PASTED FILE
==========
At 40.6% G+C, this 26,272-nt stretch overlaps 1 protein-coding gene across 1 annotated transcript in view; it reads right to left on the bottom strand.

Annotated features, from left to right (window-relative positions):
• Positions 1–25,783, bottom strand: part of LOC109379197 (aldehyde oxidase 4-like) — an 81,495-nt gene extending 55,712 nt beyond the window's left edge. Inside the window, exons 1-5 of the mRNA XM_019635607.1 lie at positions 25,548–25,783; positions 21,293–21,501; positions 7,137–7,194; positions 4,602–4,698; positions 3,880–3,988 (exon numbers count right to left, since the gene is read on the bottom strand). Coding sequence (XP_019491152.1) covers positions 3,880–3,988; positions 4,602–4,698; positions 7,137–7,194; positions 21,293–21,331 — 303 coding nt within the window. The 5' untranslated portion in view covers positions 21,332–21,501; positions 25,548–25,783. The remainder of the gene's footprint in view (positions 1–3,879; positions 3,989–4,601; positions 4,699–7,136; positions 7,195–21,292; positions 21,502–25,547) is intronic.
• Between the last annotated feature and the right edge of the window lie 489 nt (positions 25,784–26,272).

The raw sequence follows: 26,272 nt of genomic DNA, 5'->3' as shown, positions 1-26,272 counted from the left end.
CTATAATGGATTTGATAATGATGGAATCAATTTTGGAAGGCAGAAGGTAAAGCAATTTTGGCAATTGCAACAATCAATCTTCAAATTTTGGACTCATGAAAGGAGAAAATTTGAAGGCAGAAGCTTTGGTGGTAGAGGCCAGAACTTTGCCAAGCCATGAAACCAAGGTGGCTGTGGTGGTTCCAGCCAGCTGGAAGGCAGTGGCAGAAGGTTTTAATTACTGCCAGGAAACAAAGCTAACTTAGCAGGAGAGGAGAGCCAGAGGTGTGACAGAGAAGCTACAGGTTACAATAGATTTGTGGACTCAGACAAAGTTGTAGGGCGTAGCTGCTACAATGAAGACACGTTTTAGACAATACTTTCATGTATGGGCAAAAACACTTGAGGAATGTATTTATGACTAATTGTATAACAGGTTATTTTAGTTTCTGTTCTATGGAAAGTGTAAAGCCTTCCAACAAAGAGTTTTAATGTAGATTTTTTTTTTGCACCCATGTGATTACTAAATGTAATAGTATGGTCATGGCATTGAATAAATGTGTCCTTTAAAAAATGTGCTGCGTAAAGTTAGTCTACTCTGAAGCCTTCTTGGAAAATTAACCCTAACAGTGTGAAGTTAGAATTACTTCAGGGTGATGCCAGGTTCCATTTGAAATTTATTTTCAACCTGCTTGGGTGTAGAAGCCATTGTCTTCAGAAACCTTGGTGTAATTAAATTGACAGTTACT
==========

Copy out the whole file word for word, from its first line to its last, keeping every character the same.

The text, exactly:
At 40.6% G+C, this 26,272-nt stretch overlaps 1 protein-coding gene across 1 annotated transcript in view; it reads right to left on the bottom strand.

Annotated features, from left to right (window-relative positions):
• Positions 1–25,783, bottom strand: part of LOC109379197 (aldehyde oxidase 4-like) — an 81,495-nt gene extending 55,712 nt beyond the window's left edge. Inside the window, exons 1-5 of the mRNA XM_019635607.1 lie at positions 25,548–25,783; positions 21,293–21,501; positions 7,137–7,194; positions 4,602–4,698; positions 3,880–3,988 (exon numbers count right to left, since the gene is read on the bottom strand). Coding sequence (XP_019491152.1) covers positions 3,880–3,988; positions 4,602–4,698; positions 7,137–7,194; positions 21,293–21,331 — 303 coding nt within the window. The 5' untranslated portion in view covers positions 21,332–21,501; positions 25,548–25,783. The remainder of the gene's footprint in view (positions 1–3,879; positions 3,989–4,601; positions 4,699–7,136; positions 7,195–21,292; positions 21,502–25,547) is intronic.
• Between the last annotated feature and the right edge of the window lie 489 nt (positions 25,784–26,272).

The raw sequence follows: 26,272 nt of genomic DNA, 5'->3' as shown, positions 1-26,272 counted from the left end.
CTATAATGGATTTGATAATGATGGAATCAATTTTGGAAGGCAGAAGGTAAAGCAATTTTGGCAATTGCAACAATCAATCTTCAAATTTTGGACTCATGAAAGGAGAAAATTTGAAGGCAGAAGCTTTGGTGGTAGAGGCCAGAACTTTGCCAAGCCATGAAACCAAGGTGGCTGTGGTGGTTCCAGCCAGCTGGAAGGCAGTGGCAGAAGGTTTTAATTACTGCCAGGAAACAAAGCTAACTTAGCAGGAGAGGAGAGCCAGAGGTGTGACAGAGAAGCTACAGGTTACAATAGATTTGTGGACTCAGACAAAGTTGTAGGGCGTAGCTGCTACAATGAAGACACGTTTTAGACAATACTTTCATGTATGGGCAAAAACACTTGAGGAATGTATTTATGACTAATTGTATAACAGGTTATTTTAGTTTCTGTTCTATGGAAAGTGTAAAGCCTTCCAACAAAGAGTTTTAATGTAGATTTTTTTTTTGCACCCATGTGATTACTAAATGTAATAGTATGGTCATGGCATTGAATAAATGTGTCCTTTAAAAAATGTGCTGCGTAAAGTTAGTCTACTCTGAAGCCTTCTTGGAAAATTAACCCTAACAGTGTGAAGTTAGAATTACTTCAGGGTGATGCCAGGTTCCATTTGAAATTTATTTTCAACCTGCTTGGGTGTAGAAGCCATTGTCTTCAGAAACCTTGGTGTAATTAAATTGACAGTTACT